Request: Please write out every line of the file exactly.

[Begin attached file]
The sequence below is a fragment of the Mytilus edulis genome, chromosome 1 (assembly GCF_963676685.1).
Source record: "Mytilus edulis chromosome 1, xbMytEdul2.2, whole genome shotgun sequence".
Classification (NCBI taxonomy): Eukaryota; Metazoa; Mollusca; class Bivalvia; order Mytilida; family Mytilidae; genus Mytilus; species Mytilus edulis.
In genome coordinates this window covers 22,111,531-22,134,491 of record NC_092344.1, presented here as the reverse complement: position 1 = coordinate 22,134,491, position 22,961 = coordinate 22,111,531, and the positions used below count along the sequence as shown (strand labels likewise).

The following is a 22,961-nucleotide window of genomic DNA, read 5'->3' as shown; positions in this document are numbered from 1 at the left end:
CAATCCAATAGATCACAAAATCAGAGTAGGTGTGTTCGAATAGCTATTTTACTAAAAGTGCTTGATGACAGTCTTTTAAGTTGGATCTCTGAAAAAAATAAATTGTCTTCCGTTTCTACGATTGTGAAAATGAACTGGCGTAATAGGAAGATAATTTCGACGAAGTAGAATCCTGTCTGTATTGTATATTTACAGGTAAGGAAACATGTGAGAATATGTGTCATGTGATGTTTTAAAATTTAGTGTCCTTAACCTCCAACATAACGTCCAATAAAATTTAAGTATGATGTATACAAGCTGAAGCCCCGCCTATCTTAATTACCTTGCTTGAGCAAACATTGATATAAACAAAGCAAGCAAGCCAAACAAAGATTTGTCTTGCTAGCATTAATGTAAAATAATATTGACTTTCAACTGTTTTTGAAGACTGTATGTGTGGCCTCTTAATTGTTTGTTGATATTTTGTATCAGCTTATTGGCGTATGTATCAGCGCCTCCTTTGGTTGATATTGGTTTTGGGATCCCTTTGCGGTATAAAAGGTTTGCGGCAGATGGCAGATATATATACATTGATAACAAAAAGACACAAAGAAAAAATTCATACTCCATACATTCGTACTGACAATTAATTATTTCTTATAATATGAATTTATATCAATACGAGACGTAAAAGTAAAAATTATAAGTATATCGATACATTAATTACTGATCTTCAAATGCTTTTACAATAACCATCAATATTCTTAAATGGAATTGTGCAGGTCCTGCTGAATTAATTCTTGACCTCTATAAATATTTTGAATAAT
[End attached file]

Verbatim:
The sequence below is a fragment of the Mytilus edulis genome, chromosome 1 (assembly GCF_963676685.1).
Source record: "Mytilus edulis chromosome 1, xbMytEdul2.2, whole genome shotgun sequence".
Classification (NCBI taxonomy): Eukaryota; Metazoa; Mollusca; class Bivalvia; order Mytilida; family Mytilidae; genus Mytilus; species Mytilus edulis.
In genome coordinates this window covers 22,111,531-22,134,491 of record NC_092344.1, presented here as the reverse complement: position 1 = coordinate 22,134,491, position 22,961 = coordinate 22,111,531, and the positions used below count along the sequence as shown (strand labels likewise).

The following is a 22,961-nucleotide window of genomic DNA, read 5'->3' as shown; positions in this document are numbered from 1 at the left end:
CAATCCAATAGATCACAAAATCAGAGTAGGTGTGTTCGAATAGCTATTTTACTAAAAGTGCTTGATGACAGTCTTTTAAGTTGGATCTCTGAAAAAAATAAATTGTCTTCCGTTTCTACGATTGTGAAAATGAACTGGCGTAATAGGAAGATAATTTCGACGAAGTAGAATCCTGTCTGTATTGTATATTTACAGGTAAGGAAACATGTGAGAATATGTGTCATGTGATGTTTTAAAATTTAGTGTCCTTAACCTCCAACATAACGTCCAATAAAATTTAAGTATGATGTATACAAGCTGAAGCCCCGCCTATCTTAATTACCTTGCTTGAGCAAACATTGATATAAACAAAGCAAGCAAGCCAAACAAAGATTTGTCTTGCTAGCATTAATGTAAAATAATATTGACTTTCAACTGTTTTTGAAGACTGTATGTGTGGCCTCTTAATTGTTTGTTGATATTTTGTATCAGCTTATTGGCGTATGTATCAGCGCCTCCTTTGGTTGATATTGGTTTTGGGATCCCTTTGCGGTATAAAAGGTTTGCGGCAGATGGCAGATATATATACATTGATAACAAAAAGACACAAAGAAAAAATTCATACTCCATACATTCGTACTGACAATTAATTATTTCTTATAATATGAATTTATATCAATACGAGACGTAAAAGTAAAAATTATAAGTATATCGATACATTAATTACTGATCTTCAAATGCTTTTACAATAACCATCAATATTCTTAAATGGAATTGTGCAGGTCCTGCTGAATTAATTCTTGACCTCTATAAATATTTTGAATAAT